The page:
It was one year ago today that American Airlines closed its merger with U.S. Airways, and while the integration is still progressing, American is moving forward with massive service upgrades, including hundreds of new aircraft, new cabin seating and airport lounges.

In 2014, American has taken delivery of almost 100 new planes. They're also planning to take delivery of 112 next year, and 84 in 2016. Many of these new planes are replacing older aircraft, like the MD-80. American says they now have the youngest fleet age of any U.S. based network carrier, at 12.3 years. Deliveries over the next two years will bring the average age down even further. Among the new planes coming into its fleet are the Boeing 737, 777-300ER and 787, as well as the Airbus A32o family, and A350-900.

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Updated Business Class on American's 777-200s

All of these new planes will feature new seating that includes power plugs at every seat. Those plugs will be important, as each plane will also be equipped with wifi availability. They're also adding satellite wifi to all long haul planes already in their fleet, including 777s and A330s, as well as all of the retrofitted 767-300s and 757s.

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American's new main cabin (economy) seats

The Airbus A319s that were formerly with US Airways will be getting new seating throughout the whole cabin. Work on that retro-fit is slated for completion in 2016.

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Rendering of American's new Admiral's Club lounge design

American was the first airline to have a VIP lounge for passengers, 75 years ago, and they'll be rolling out a new lounge design in 2015, which will also feature an expanded selection of complimentary foods. For the rest of us who dwell in the airport's gate areas prior to our flight, the airline says those areas will be transformed as well. They plan to remove the barriers between customers and customer service agents, to help reduce lines and congestion. They're also replacing older self-service kiosks with faster, more reliable versions.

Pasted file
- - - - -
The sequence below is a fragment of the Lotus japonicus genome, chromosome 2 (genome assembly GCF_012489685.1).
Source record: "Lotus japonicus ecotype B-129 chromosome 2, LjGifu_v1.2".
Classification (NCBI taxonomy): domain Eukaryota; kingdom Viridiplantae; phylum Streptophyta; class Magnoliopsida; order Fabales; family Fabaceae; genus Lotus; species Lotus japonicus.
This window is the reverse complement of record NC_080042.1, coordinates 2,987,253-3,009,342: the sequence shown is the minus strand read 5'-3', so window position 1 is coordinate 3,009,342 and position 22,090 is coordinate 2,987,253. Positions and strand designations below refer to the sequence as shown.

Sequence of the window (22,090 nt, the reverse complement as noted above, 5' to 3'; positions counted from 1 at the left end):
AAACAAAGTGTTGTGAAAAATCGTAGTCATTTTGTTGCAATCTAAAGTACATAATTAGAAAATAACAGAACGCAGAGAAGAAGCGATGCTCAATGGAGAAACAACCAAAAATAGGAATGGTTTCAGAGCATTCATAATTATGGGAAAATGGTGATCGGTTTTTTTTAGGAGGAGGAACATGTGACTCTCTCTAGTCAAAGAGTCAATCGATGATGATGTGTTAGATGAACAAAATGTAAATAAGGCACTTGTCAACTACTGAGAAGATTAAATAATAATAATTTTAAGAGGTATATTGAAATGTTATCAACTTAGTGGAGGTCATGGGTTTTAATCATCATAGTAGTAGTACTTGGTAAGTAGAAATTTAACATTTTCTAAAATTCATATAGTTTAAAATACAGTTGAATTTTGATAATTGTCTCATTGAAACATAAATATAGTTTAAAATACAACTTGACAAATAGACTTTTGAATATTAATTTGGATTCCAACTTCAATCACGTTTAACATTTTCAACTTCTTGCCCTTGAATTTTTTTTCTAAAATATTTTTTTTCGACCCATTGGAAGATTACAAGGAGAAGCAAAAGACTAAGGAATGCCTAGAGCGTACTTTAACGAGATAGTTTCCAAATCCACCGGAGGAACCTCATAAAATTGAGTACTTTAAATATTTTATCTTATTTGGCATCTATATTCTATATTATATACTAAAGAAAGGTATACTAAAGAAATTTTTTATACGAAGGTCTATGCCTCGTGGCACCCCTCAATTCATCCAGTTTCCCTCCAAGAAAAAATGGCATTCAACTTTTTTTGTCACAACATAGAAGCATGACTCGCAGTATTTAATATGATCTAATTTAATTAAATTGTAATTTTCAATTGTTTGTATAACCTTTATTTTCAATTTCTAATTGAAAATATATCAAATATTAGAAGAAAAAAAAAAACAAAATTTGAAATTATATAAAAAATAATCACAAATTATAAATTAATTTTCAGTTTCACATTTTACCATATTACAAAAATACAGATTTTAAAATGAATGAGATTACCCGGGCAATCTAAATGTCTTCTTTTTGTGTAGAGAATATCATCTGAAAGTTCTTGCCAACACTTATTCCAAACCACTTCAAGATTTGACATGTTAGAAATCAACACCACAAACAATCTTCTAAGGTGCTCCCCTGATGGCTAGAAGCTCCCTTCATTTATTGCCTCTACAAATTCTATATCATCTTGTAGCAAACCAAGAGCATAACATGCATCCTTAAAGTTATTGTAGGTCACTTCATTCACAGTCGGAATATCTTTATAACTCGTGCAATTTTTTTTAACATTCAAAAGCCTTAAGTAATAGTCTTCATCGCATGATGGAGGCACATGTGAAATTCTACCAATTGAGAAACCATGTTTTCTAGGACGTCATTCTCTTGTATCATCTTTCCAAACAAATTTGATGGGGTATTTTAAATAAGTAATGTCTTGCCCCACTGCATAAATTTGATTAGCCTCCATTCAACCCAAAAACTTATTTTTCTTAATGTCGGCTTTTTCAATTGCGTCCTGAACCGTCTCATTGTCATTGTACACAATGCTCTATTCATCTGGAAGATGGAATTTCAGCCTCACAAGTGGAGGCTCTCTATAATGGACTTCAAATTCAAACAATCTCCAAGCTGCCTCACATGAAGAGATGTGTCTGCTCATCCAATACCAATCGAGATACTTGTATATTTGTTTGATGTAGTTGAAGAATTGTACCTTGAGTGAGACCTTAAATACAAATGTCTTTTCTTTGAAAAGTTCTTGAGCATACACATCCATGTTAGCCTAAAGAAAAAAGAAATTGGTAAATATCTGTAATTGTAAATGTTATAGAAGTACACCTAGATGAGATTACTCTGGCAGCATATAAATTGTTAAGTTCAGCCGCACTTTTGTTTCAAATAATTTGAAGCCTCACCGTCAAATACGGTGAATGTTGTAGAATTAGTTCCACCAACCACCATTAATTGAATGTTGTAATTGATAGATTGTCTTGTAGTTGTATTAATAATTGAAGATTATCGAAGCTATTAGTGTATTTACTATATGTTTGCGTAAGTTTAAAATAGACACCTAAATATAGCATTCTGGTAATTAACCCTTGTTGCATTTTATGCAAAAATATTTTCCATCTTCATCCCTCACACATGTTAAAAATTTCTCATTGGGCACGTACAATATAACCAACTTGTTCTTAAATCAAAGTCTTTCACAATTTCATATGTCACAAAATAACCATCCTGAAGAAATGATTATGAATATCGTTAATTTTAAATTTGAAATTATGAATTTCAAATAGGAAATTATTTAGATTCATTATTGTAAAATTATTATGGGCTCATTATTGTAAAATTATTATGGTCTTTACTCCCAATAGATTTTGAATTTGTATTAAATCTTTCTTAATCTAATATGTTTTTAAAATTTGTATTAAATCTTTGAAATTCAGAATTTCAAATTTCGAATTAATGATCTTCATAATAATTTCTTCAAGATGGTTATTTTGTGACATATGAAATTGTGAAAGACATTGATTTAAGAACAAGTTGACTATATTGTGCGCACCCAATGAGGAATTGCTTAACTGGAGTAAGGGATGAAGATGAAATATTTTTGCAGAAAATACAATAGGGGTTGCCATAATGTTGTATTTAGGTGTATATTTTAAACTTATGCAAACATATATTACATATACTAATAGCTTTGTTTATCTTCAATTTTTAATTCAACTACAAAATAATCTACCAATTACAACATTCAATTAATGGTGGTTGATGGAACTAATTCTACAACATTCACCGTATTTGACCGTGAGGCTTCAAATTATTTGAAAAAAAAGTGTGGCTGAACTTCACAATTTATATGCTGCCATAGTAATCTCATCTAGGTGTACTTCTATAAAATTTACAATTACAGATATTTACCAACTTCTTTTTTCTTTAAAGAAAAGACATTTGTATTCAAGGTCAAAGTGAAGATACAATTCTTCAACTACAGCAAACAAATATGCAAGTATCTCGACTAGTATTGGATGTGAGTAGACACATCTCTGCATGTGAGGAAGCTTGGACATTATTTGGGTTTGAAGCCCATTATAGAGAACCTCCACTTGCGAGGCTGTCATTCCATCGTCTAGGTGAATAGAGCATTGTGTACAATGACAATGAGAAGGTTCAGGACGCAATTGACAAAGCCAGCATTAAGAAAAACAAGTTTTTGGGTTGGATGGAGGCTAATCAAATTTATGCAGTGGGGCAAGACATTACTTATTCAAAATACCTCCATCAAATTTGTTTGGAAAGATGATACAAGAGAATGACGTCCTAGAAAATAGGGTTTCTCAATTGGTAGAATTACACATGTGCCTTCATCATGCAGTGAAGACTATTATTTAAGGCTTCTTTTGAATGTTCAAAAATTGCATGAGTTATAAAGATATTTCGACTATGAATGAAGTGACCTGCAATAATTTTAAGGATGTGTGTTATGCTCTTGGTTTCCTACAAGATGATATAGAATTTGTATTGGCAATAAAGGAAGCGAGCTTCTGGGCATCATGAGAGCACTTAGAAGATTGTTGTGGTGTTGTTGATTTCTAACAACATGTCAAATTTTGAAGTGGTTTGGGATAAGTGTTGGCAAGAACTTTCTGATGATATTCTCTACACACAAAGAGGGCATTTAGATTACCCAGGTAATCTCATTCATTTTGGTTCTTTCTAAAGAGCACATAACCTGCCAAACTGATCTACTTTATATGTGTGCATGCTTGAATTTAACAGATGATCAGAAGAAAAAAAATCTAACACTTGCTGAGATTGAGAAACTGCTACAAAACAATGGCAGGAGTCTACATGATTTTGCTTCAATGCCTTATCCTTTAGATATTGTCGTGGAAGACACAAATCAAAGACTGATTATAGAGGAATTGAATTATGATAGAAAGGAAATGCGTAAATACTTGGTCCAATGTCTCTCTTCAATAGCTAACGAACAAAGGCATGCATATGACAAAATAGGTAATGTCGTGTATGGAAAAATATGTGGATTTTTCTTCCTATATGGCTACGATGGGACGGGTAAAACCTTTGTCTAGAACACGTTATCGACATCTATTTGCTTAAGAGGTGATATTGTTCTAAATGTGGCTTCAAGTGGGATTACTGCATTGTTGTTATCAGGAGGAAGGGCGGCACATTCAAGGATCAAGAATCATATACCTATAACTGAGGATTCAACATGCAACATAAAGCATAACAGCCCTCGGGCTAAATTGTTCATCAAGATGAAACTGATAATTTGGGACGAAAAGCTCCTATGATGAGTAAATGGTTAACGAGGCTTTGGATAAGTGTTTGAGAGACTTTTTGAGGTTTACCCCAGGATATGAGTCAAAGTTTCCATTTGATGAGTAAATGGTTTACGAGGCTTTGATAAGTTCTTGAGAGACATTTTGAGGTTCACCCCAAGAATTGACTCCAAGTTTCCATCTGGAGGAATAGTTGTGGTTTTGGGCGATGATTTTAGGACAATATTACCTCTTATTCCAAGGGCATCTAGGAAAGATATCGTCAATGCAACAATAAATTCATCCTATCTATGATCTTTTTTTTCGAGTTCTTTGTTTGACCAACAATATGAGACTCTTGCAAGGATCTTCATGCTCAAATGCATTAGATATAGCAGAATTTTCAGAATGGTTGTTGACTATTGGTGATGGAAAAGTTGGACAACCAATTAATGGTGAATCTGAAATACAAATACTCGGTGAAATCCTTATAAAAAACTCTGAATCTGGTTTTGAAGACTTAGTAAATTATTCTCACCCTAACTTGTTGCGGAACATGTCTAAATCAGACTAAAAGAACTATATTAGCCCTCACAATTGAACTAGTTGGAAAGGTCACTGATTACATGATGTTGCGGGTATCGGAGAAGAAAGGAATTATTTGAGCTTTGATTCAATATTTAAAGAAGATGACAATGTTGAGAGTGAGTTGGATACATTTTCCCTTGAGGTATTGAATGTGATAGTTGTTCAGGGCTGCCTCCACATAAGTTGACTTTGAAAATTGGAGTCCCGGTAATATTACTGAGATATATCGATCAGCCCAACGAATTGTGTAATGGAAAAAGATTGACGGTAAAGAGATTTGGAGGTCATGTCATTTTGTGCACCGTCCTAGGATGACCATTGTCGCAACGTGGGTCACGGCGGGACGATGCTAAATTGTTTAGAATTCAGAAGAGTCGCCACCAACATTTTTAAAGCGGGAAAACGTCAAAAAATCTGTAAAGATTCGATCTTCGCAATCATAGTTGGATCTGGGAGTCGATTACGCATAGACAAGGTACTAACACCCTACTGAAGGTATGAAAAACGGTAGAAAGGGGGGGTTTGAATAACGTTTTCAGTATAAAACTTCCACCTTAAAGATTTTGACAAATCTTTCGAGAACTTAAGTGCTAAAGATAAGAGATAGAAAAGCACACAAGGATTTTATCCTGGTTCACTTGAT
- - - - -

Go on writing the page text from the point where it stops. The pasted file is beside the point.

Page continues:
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If you flew American within the past few years, especially on a domestic flight, you probably remember an old, dirty plane, and flight attendants in matronly uniforms, topped by deadpanned expressions. These are the things that American was known for, going back several years. You could expect a consistent product but one that was completely unremarkable.

American's improvements will help them compete with their biggest competitor, Delta Air Lines - who also just announced sweeping upgrades to services and aircraft interiors. For those who like to complain that air travel should be cheaper, or bags should be free, this is where the money is going. It's going toward these upgrades, which are making your flight experience better.

All photos courtesy American Airlines

Paul Thompson is a aviation journalist with over 13 years of experience working in the airline industry, who maintains the website Flight Club for Jalopnik.com. You can contact Paul to submit story ideas, your own "Plane Porn" photos, and comments regarding this or any other aviation topic via email at Paul@Jalopnik.com